Wednesday, November 21, 2007
A week ago at a school mass here, I asked the students to imagine one gift that they wanted for Christmas. Then I wanted to find out how much their gifts were going to cost their parents. I saw only one or two hands went up when I asked them whether it cost below $10. Quite a few more hands went up at $50, but most of the hands went up at $100 and above. I feel your pain, parents and grandparents, because this Christmas will be a costly one for you.
Now I would like to ask you to do the same exercise. I want you to imagine one gift that you want for Christmas. Since we are big boys and girls, I’ll start at $50. $100…$200…$500…$1000…$2000. At that price, I’ll bet you want a new HDTV.
Now let me give you something to think about. Few days after that school mass, one of the students approached me and said, “Deacon Paul, my Christmas present costs my parents nothing.” I said, “Really? What is it?” The student said, “My parents are separated, and I want them to be back together.” I was speechless.
What that student said puts everything into perspective doesn’t it? Of all the gifts that we can buy with money for each other, one gift costs nothing but is priceless—that is, the gift of ourselves to each other. The essence of Thanksgiving is not about shopping, football, or pigging out, but thanking God for placing family and friends as gift in our lives. It’s all about that gratitude.
This morning I went to Our Lady of Lake Hospital to visit our sick parishioners, and I told them about this student to an elderly lady who was in the hospital with a broken hip. Her daughter was there with her. They were planning to spend the Thanksgiving and the rest of the weekend at the hospital. But they were thankful that the whole family could spend the time together even if it was at the hospital. The student who made us think today has gained a great many strangers who will pray for him. I know we all have estranged family members and friends in our lives. Why don’t we ask Our Lord during Communion to ask Him to look after them and to bring them back into our lives?
Saturday, November 17, 2007
How many of you have your alarms set to go off at in the morning? I know there are about 120 husbands and single men who get up that early to be at St. George every Friday mornings by . These men are from parishes all over the diocese. What’s the occasion? They are there for a weekly men’s spirituality program called, “That Man is You.” They begin with breakfast followed by a presentation and then they break into small groups to reflect and discuss topics from the presentation. And afterwards, there is still plenty of time left to get to work.
What compels these fathers, husbands, and single men to wake up so early to attend this program? It is because they are hearing the call from God to be better leaders as husbands and fathers of their families. But our culture tries to stifle and demean this important call by God. You know when you turn on the TV these days you don’t get a good picture of what good fathers are like. On TV you often see irresponsible, immature, selfish, and mindless husbands and fathers. How about Homer Simpson or Ray Barone of Everybody Loves Raymond. One television researcher observed the following: “Only a small portion of the current barrage of television images contains positive models of men as nurturing parents, and even these provide very mixed messages about fathering. In popular situation comedies, most men continue to act incompetent…” Storylines often portray fathers viewing their children as intrusions in their lives compared to more important pursuits such as drinking beer, watching TV or playing golf. These TV dads invest considerable time in thinking up schemes to avoid their family, and they appear overwhelmingly uninterested in everyone else’s lives.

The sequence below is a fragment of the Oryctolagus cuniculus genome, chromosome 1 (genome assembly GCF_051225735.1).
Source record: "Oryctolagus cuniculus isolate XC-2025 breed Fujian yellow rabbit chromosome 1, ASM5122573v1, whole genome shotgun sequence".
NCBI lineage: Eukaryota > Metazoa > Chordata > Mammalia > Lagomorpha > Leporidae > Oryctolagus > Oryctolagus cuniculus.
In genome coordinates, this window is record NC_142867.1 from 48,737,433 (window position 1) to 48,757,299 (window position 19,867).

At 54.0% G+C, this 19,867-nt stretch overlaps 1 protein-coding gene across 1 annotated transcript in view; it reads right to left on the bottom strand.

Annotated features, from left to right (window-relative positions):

Our gospel today talks about the signs of the end times. We see plenty of apocalyptic signs such as wars, natural disasters, famines, and plagues. Every night we see images of war in
Let me give you a great example of Christ-like fatherhood in the midst of persecution and hardship. In 1941 in the height of WWII, Father Maximilian Kolbe was thrown into
On one occasion, a prisoner from Fr. Kolbe’s bunker escaped. As a punishment, ten men were selected at random to be thrown into a starvation bunker to die. One of the unfortunate men, Francis, cried out, “My poor wife! My poor children! What will they do?” Fr. Kolbe then stepped forward and said, “I am a Catholic priest. Let me take his place. I am old. He has a wife and children.” Fr. Kolbe’s offer was accepted, and he was thrown into the starvation bunker. Francis later recalled, “I could only thank him with my eyes. I was stunned and could hardly grasp what was going on. I the condemned, am to live and someone else willingly and voluntarily offers his life for me?” The news quickly spread all around the camp. It was the first and the last time that such an incident happened in the whole history of
in the morning sounds a little too early for most of us to attend a spirituality course. But to these 120 men who brave through drowsiness to get to St. George know that there is a big stake on the line—their family. In the midst of war on our families, Our Lord is reminding us that this is a time of grace; it is by our perseverance that we will secure our families. We entrust today in a very special way to the Blessed Mother our families so that she may strengthen the fathers and husbands, that she may mold our families like the Holy Family.
Tuesday, November 13, 2007
Last year, one of the movies that did quite well in the Box Office was the movie called, "Da Vinci Code." How many of you have seen the movie? How many of you read the book by Dan Brown on which the movie was based on? The movie did so well that in
Today's gospel began as follows: "Some Sadducees, those who deny that there is a resurrection, came forward and put this question to Jesus." We can see that denial of resurrection goes far back. This denial has a habit of appearing throughout history, though. One of the central assertions by Dan Brown is that Jesus was merely a human prophet and not God. For Dan Brown, Jesus died at the cross; end of the story. How many of you were aware of this denial of resurrection when you were reading or watching the movie? If Jesus did not resurrect from death, what are we celebrating at mass? If we believed that Jesus did not resurrect, what is the meaning of the communion that we receive? Would it not be just a symbol for the bread at the Last Supper--just a community meal? Would we not treat communion as simply bread just as thousands of other Christian denominations do?